Bissan Abbas, Managing Director, Techem Energy Services Middle East FZCO, adds that the growing attractiveness of energy-efficient solutions over conventional systems is also driven by rising costs in bigger cities over the years and that compliance with regulations has encouraged stakeholders to thoroughly study ROI to reach a break-even point.

The need for more stringent market surveillance and enhanced efforts towards IAQ

Overall, Damm says that manufacturers view regulations as positive tools for market transformation, towards more efficient products and systems. “It has also been shown in the past that German companies, in particular, with their highly developed products, manufactured with very good quality, have a market advantage — albeit limited in time — over competitors from outside the EU.” This advantage, he stresses, would be even higher if the market surveillance stipulated by the European legislator and given to the EU member states for implementation is carried out.

“However, the system is unfortunately weak and also makes market access possible for products that do not comply with EU law,” Damm says.

Schuberth echoes this, adding that despite energy efficiency inspections on air conditioners having been introduced in Germany as early as 2007, as part of the EU [Energy Performance of Buildings] Directive requirement, this has not been carried out to the extent necessary or expected. The inspections, Schuberth stresses, aimed to identify areas of improvement for building owners, in order to present them with the most economically attractive solution. “Three years ago, Germany started to register all inspections,” he says. “Only one-tenth of the inspections that people expected were carried out. So, there is quite a lack of surveillance and this is a great potential to improve air conditioning and ventilation.”

Another potential area of improvement that Damm believes requires greater attention is IAQ, which, he says, merits the same enthusiasm afforded to energy efficiency. “It is well known and proven that good IAQ is profitable in many ways,” he says, pointing to the indoor comfort in offices, shopping centres and schools, “but currently there are no legal requirements yet related to IAQ in residential and non-residential sectors.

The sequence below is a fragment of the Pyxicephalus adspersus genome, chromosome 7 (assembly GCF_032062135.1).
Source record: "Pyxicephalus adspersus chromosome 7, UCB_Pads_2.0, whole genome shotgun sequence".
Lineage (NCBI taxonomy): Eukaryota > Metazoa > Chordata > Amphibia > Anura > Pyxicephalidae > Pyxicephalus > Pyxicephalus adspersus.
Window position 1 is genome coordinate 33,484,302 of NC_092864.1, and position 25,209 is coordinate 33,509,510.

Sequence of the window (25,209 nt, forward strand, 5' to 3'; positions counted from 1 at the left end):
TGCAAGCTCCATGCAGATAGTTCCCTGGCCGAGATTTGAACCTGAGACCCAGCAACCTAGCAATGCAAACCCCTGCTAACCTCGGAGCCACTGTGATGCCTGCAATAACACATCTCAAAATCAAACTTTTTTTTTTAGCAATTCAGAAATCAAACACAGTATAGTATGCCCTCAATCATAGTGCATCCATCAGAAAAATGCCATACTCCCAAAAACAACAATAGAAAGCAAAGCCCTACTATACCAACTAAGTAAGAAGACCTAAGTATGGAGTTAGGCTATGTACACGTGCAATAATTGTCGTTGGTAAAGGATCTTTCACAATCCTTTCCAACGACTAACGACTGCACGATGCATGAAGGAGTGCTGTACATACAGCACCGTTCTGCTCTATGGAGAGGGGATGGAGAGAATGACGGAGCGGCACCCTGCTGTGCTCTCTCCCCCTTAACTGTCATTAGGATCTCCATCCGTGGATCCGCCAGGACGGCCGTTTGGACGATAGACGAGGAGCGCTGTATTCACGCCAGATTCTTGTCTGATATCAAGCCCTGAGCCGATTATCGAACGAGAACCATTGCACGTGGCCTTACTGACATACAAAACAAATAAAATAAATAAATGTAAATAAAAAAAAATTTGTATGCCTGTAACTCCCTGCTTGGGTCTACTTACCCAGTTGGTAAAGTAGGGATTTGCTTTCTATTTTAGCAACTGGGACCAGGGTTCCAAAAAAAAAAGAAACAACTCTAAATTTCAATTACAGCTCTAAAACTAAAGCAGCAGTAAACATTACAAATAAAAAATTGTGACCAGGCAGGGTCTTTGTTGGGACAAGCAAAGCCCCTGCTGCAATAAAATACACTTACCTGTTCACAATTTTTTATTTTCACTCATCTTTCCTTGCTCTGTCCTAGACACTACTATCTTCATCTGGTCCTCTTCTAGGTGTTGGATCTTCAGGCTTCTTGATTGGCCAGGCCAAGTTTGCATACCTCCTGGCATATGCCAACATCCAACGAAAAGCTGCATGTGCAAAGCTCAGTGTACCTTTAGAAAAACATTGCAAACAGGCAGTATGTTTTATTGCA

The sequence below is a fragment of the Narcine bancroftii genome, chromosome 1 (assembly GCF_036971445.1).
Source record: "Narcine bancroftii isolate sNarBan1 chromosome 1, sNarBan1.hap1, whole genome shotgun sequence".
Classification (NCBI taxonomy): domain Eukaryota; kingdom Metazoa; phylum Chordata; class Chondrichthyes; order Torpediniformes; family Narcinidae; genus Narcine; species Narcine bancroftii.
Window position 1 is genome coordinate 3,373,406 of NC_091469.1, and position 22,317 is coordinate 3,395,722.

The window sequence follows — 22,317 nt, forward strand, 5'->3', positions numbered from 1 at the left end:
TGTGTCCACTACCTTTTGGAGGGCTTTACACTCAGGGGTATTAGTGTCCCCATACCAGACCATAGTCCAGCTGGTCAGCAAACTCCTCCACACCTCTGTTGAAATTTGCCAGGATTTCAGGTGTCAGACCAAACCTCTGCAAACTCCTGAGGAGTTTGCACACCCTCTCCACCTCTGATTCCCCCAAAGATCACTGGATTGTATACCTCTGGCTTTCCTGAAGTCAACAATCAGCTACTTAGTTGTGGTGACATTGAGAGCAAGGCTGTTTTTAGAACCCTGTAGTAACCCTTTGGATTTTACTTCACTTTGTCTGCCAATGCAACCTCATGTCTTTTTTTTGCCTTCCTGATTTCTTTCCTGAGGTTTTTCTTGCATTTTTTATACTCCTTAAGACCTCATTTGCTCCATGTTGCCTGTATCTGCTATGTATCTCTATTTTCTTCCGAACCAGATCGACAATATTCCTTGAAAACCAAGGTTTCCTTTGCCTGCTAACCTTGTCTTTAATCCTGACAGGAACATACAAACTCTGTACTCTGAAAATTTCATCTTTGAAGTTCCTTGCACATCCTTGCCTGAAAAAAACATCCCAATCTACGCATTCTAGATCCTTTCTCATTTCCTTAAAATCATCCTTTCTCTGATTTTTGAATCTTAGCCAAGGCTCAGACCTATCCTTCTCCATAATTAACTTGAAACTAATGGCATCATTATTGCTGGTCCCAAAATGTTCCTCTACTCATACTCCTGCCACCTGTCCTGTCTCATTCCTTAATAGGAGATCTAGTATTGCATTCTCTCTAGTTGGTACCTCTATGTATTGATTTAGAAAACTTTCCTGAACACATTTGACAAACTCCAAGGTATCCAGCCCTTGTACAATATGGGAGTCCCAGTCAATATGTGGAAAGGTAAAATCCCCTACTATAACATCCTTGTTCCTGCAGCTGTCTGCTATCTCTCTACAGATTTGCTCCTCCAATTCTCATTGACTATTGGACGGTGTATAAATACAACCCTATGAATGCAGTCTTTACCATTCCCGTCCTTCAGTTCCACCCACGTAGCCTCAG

What is there are recommendations from the WHO and the Federal Environment Agency in Germany. However, these are merely recommendations, compliance with which is not mandatory.” Damm says that this is incomprehensible, given that people spend most of their time inside buildings, arguing that much has already been said about the importance of energy efficiency.

Damm stresses that it is important that IAQ and energy efficiency are not considered separately or played off against each other. “The filter industry shows and proves it,” he says. “High-quality air filters enable a higher IAQ, with comparable or lower lifecycle costs over the service life of the filters. And this also applies to higher acquisition costs compared to lower-quality air filters. Improving the efficiency of air filters can help to ensure that IAQ does not remain a stepchild.”

Germany is not sitting on its laurels, as new regulations are underway that could potentially address these gaps. Damm says manufacturers and users are eagerly awaiting the new revision and redesign of legislation for buildings and technical installations, which has been announced by politicians for some time. “Specifically, the existing national legal provisions of the Energy Saving Act (EnEG), the Energy Saving Ordinance (EnEV) and the Renewable Energies Heat Act (EEWärmeG) are to be combined into a new regulation,” he says. “This awaited regulation is called the German Energy Act for Buildings (GEG).”

Schuberth says the lack of market surveillance and inspections could be addressed by the new regulations, recommending more effective controls over the energy performance certificates of the buildings. “There is the idea to have information in the building certificate of existing air conditioners that had to be inspected,” he says. “If the energy performance certificate were to be controlled, they could ask for inspection of air conditioners. It’s quite an indirect way that we hope could have some effect.”

Schuberth says that, additionally, gaps in market surveillance could be addressed by making air conditioners smarter, through the integration of monitoring equipment that detect operational efficiency and report to building owners in the event there are deficiencies. While promising, Schuberth says, this would be mainly applicable to new air conditioners.